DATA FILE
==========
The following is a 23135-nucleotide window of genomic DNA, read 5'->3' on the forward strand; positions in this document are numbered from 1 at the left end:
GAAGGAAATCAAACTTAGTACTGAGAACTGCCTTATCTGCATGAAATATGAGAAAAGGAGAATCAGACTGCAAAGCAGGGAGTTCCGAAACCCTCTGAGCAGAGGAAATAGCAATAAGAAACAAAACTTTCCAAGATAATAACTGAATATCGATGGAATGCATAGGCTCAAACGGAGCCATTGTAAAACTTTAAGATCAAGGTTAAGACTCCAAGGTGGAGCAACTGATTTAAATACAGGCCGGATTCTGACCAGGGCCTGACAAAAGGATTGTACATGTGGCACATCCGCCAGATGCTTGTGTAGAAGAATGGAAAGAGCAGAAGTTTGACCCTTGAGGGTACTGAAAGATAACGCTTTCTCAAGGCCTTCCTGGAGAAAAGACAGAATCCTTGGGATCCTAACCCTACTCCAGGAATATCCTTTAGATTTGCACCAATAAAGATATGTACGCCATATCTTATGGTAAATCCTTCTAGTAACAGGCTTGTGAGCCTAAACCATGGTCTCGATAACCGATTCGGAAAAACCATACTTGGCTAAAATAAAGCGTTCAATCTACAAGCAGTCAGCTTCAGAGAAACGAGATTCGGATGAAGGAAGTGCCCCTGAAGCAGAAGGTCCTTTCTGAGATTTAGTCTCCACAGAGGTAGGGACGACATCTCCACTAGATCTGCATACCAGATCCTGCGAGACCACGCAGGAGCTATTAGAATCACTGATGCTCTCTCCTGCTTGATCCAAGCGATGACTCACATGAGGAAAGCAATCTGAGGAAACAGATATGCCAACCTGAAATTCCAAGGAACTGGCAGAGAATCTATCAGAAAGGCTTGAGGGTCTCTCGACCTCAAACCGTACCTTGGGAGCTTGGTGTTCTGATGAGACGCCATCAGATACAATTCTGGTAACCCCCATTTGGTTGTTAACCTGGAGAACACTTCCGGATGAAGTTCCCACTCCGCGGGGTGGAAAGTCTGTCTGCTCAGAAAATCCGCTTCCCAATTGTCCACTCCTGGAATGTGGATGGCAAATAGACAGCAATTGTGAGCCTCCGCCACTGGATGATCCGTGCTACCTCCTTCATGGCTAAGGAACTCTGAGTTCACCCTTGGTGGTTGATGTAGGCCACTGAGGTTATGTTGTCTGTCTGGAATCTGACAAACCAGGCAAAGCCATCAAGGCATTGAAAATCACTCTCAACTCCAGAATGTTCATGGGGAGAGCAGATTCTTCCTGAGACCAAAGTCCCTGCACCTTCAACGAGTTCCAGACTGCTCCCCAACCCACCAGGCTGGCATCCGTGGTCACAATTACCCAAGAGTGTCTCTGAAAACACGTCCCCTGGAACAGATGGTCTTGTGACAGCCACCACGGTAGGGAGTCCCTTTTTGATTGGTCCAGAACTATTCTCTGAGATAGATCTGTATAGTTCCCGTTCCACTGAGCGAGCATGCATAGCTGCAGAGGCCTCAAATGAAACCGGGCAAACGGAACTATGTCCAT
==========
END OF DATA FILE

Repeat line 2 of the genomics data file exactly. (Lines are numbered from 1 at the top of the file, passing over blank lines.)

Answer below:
GAAGGAAATCAAACTTAGTACTGAGAACTGCCTTATCTGCATGAAATATGAGAAAAGGAGAATCAGACTGCAAAGCAGGGAGTTCCGAAACCCTCTGAGCAGAGGAAATAGCAATAAGAAACAAAACTTTCCAAGATAATAACTGAATATCGATGGAATGCATAGGCTCAAACGGAGCCATTGTAAAACTTTAAGATCAAGGTTAAGACTCCAAGGTGGAGCAACTGATTTAAATACAGGCCGGATTCTGACCAGGGCCTGACAAAAGGATTGTACATGTGGCACATCCGCCAGATGCTTGTGTAGAAGAATGGAAAGAGCAGAAGTTTGACCCTTGAGGGTACTGAAAGATAACGCTTTCTCAAGGCCTTCCTGGAGAAAAGACAGAATCCTTGGGATCCTAACCCTACTCCAGGAATATCCTTTAGATTTGCACCAATAAAGATATGTACGCCATATCTTATGGTAAATCCTTCTAGTAACAGGCTTGTGAGCCTAAACCATGGTCTCGATAACCGATTCGGAAAAACCATACTTGGCTAAAATAAAGCGTTCAATCTACAAGCAGTCAGCTTCAGAGAAACGAGATTCGGATGAAGGAAGTGCCCCTGAAGCAGAAGGTCCTTTCTGAGATTTAGTCTCCACAGAGGTAGGGACGACATCTCCACTAGATCTGCATACCAGATCCTGCGAGACCACGCAGGAGCTATTAGAATCACTGATGCTCTCTCCTGCTTGATCCAAGCGATGACTCACATGAGGAAAGCAATCTGAGGAAACAGATATGCCAACCTGAAATTCCAAGGAACTGGCAGAGAATCTATCAGAAAGGCTTGAGGGTCTCTCGACCTCAAACCGTACCTTGGGAGCTTGGTGTTCTGATGAGACGCCATCAGATACAATTCTGGTAACCCCCATTTGGTTGTTAACCTGGAGAACACTTCCGGATGAAGTTCCCACTCCGCGGGGTGGAAAGTCTGTCTGCTCAGAAAATCCGCTTCCCAATTGTCCACTCCTGGAATGTGGATGGCAAATAGACAGCAATTGTGAGCCTCCGCCACTGGATGATCCGTGCTACCTCCTTCATGGCTAAGGAACTCTGAGTTCACCCTTGGTGGTTGATGTAGGCCACTGAGGTTATGTTGTCTGTCTGGAATCTGACAAACCAGGCAAAGCCATCAAGGCATTGAAAATCACTCTCAACTCCAGAATGTTCATGGGGAGAGCAGATTCTTCCTGAGACCAAAGTCCCTGCACCTTCAACGAGTTCCAGACTGCTCCCCAACCCACCAGGCTGGCATCCGTGGTCACAATTACCCAAGAGTGTCTCTGAAAACACGTCCCCTGGAACAGATGGTCTTGTGACAGCCACCACGGTAGGGAGTCCCTTTTTGATTGGTCCAGAACTATTCTCTGAGATAGATCTGTATAGTTCCCGTTCCACTGAGCGAGCATGCATAGCTGCAGAGGCCTCAAATGAAACCGGGCAAACGGAACTATGTCCAT